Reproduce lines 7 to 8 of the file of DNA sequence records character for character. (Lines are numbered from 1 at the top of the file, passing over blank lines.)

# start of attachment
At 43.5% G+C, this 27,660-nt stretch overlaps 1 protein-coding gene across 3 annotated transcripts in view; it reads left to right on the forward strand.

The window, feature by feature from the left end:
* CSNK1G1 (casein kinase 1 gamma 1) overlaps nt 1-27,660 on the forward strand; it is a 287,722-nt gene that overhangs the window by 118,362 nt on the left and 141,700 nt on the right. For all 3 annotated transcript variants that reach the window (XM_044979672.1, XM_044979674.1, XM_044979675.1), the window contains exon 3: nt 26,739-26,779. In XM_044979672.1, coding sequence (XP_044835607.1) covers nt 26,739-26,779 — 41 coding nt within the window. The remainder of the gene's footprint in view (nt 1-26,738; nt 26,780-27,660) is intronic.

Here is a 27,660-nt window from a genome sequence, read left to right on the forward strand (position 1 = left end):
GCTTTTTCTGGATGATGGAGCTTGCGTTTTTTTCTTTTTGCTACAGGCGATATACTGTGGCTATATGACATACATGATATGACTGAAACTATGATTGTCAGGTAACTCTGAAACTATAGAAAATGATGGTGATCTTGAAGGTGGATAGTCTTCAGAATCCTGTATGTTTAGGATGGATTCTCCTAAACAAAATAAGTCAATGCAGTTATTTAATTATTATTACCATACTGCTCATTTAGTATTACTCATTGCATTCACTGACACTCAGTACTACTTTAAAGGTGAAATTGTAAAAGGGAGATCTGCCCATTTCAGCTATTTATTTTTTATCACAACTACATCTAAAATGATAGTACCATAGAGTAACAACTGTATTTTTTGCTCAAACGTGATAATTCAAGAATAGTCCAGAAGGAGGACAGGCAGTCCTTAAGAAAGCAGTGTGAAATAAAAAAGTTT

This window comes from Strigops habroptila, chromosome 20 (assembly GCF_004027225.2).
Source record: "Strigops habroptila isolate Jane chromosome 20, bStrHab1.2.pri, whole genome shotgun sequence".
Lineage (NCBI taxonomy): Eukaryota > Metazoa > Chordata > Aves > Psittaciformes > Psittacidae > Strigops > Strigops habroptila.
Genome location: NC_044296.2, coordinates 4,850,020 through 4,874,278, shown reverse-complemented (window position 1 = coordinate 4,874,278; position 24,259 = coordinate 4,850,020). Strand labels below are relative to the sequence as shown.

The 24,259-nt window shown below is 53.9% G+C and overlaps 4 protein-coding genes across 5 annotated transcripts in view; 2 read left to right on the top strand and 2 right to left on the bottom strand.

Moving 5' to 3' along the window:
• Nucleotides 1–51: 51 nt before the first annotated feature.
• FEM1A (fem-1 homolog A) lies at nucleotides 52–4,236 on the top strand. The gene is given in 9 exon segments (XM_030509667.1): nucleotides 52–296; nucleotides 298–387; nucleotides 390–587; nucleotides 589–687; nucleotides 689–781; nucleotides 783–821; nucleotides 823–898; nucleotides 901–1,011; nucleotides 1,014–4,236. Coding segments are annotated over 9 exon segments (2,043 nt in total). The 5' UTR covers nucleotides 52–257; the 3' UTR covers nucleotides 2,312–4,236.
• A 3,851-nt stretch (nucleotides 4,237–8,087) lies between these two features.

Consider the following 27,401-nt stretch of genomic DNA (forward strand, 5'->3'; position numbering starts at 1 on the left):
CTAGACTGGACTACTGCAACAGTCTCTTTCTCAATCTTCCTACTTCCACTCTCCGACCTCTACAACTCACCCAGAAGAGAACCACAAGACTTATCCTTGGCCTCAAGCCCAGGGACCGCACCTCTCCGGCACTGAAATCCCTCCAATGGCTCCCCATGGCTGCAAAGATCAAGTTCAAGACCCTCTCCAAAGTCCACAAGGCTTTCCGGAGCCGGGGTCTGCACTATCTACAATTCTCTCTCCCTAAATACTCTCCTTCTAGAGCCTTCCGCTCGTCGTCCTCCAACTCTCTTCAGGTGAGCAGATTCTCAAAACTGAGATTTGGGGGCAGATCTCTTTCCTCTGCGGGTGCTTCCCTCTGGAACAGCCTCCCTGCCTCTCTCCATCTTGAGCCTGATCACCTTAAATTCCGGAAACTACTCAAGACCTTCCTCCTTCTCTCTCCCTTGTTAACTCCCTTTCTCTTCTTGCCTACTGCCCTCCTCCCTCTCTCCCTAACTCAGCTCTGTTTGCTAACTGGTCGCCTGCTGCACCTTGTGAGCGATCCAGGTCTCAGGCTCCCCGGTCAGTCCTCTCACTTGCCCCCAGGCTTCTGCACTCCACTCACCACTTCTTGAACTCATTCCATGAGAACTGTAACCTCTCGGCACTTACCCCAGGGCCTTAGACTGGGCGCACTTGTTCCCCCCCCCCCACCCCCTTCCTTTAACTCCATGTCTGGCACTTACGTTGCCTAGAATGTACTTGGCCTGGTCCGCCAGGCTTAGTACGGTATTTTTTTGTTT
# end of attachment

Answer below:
Source record: "Strigops habroptila isolate Jane chromosome 20, bStrHab1.2.pri, whole genome shotgun sequence".
Lineage (NCBI taxonomy): Eukaryota > Metazoa > Chordata > Aves > Psittaciformes > Psittacidae > Strigops > Strigops habroptila.